10 Effective Ways to Avoid Addiction to Prescription Painkillers

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Prescription painkillers, or opioids, are commonly prescribed to treat and reduce chronic pain. Most physicians prescribe opioids for just a short period of time, given the highly addictive nature of this drug class. But when abused or not used as directed, painkillers can trigger addiction and physical dependency, and lead to more serious problems down the road.

If you or someone you care about is abusing prescription opioids, understand that help is just a phone call away. Call our 24/7 confidential helpline at (800) 407-7195 to speak with an addiction treatment specialist who can guide you or your loved one to nearby rehab centers that can help.

Being more aware about the potential dangers surrounding painkiller use can help you and your loved ones avoid addiction. Here are 10 effective ways to avoid addiction to painkillers.

1. Ask About Alternate Treatments

Many physicians adopt the “opioids as a last resort” rule, meaning you may be offered alternate treatments for chronic pain management before being prescribed opioids. Don’t hesitate to ask your doctor about alternate treatments that may be safer than painkillers.

2. Keep Your Doctor Informed

Inform your doctor immediately if you experience any adverse side effects from painkillers, such as extreme drowsiness or insomnia. These signs could indicate your current opioid dosage is too high or too low, or that you’re developing a tolerance or physical dependency to the drug.

3. Take the Proper Dosage

Ways to Avoid Addiction

Taking opioids as directed by your doctor will help you avoid addiction.

Some opioids are slow-acting, meaning doubling up on doses can increase the risk for an overdose as the pills release slowly into your bloodstream at once. Only take your prescription as directed, and never increase your dosage unless instructed to do so by your doctor.

4. Don’t Crush or Open Pills

Take your painkillers exactly as directed; avoid crushing or opening your pills to experience faster pain relief. Some painkillers are designed to release slowly into your bloodstream, meaning crushing or opening pills can increase the risk for an overdose.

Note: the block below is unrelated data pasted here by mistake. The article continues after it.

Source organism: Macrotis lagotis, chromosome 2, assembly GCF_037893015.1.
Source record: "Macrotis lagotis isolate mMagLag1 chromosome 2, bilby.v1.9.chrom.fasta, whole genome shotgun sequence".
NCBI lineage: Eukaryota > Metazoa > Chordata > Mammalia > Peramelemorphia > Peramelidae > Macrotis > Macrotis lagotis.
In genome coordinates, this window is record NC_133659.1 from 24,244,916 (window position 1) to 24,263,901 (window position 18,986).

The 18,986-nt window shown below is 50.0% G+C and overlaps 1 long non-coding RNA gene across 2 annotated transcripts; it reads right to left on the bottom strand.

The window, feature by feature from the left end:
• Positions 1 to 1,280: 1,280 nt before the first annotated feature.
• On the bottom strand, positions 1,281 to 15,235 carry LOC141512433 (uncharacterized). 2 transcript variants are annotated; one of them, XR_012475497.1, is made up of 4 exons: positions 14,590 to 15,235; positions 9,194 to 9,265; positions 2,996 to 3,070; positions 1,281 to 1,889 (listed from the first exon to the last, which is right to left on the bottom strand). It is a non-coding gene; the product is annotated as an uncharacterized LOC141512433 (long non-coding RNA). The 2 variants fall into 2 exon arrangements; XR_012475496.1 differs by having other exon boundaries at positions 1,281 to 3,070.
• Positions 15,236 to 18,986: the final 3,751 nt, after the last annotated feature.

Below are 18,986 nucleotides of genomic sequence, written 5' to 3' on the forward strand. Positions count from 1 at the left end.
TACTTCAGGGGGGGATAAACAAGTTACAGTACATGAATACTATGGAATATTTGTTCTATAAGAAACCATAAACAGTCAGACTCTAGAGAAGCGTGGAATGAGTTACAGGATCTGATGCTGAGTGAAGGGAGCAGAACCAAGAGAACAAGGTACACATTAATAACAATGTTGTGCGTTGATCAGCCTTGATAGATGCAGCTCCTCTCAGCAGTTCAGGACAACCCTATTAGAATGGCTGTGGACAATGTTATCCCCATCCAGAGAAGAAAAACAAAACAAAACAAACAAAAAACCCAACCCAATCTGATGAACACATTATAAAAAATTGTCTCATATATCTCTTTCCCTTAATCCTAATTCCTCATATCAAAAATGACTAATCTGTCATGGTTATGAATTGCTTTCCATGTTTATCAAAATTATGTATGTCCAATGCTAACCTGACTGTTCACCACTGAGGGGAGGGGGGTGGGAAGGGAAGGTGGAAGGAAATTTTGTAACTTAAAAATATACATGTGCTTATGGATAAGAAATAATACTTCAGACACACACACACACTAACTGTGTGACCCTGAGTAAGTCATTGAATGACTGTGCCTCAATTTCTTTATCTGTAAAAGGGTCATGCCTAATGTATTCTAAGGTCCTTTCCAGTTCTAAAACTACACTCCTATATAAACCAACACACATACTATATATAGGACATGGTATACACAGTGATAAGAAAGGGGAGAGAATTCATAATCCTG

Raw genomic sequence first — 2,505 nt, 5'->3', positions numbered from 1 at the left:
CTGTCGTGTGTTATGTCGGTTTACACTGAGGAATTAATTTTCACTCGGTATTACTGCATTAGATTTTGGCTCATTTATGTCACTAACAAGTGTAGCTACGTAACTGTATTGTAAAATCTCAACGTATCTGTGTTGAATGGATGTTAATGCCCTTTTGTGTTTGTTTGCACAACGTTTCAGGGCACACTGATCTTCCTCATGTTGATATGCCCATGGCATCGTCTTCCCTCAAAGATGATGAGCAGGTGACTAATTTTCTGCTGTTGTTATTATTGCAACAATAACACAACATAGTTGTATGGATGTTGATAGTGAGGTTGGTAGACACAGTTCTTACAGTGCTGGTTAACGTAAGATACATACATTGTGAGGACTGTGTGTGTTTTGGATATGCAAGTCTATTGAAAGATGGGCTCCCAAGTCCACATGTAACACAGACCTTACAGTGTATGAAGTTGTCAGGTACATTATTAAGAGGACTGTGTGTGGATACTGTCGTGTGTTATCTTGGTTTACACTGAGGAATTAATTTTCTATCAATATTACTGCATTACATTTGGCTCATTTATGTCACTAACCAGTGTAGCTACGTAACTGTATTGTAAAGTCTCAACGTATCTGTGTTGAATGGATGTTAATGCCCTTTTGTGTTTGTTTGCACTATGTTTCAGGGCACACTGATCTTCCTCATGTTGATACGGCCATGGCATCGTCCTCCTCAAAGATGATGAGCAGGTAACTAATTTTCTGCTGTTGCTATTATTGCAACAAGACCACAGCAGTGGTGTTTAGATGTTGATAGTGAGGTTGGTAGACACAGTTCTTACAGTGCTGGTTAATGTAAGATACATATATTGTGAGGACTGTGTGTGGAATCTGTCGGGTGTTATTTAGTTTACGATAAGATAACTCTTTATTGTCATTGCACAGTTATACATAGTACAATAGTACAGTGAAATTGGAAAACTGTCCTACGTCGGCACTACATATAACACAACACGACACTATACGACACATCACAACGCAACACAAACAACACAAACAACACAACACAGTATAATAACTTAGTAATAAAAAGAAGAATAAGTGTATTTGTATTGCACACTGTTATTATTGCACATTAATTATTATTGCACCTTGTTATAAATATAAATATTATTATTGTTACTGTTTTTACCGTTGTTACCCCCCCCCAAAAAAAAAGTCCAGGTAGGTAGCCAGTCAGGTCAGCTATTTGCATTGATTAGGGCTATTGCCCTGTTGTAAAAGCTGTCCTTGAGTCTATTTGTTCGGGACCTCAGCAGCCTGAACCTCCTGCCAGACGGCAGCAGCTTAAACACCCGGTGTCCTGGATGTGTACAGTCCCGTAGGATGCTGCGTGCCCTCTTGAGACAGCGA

5. Take Doses at the Same Time Daily

Taking your painkillers at the same time every day helps ensure you experience ongoing pain relief, while also preventing you from overlapping doses. Set an alarm for the same time every day throughout painkiller treatment to stay on track with doses.

6. Avoid Mixing With Other Substances

Mixing opioids with alcohol and other drugs can have serious health implications, including overdose, coma, and/or death. Avoid using other substances when taking painkillers, or always consult with your doctor beforehand. For instance, don’t take sleeping pills if you’re already using opioids without talking to your physician first.

7. Educate Your Family

Inform your family about the risks associated with opioid use, and about the signs of overdose and addiction. This helps your family take the necessary steps in the event you experience an emergency with opioid use.

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8. Don’t Share Painkillers

Sharing opioids is dangerous, and considered a felony in the U.S. Giving painkillers to family and friends increases the risk for an overdose or death, especially when individuals are already using other substances, have a low tolerance, or suffer from a history of addiction.

9. Dispose of Unused Painkillers

Contact your physician, pharmacy, or local law enforcement agency to learn about drug take-back locations that accept unused opioids. These agencies are often able to dispose safely of unused painkillers to lower the risk for accidental overdoses and addiction.

10. Hide Your Painkillers From Others

Keep your opioids locked away from friends and family members, especially those at high risk for addiction or with a history of substance abuse. Instead of storing painkillers in the medicine cabinet, place them in a lockbox, safe, or another location inaccessible to others.

If you or someone you love has a problem with painkiller abuse, call our 24/7 confidential helpline at (800) 407-7195 right away. Our caring addiction specialists will help you find nearby rehab centers that can help you or your loved one overcome addiction to prescription painkillers.

the Take-Away

Prescription opioids are sometimes a necessity for those who struggle with severe pain. If you start taking these drugs, take the following steps to ensure you don’t become addicted.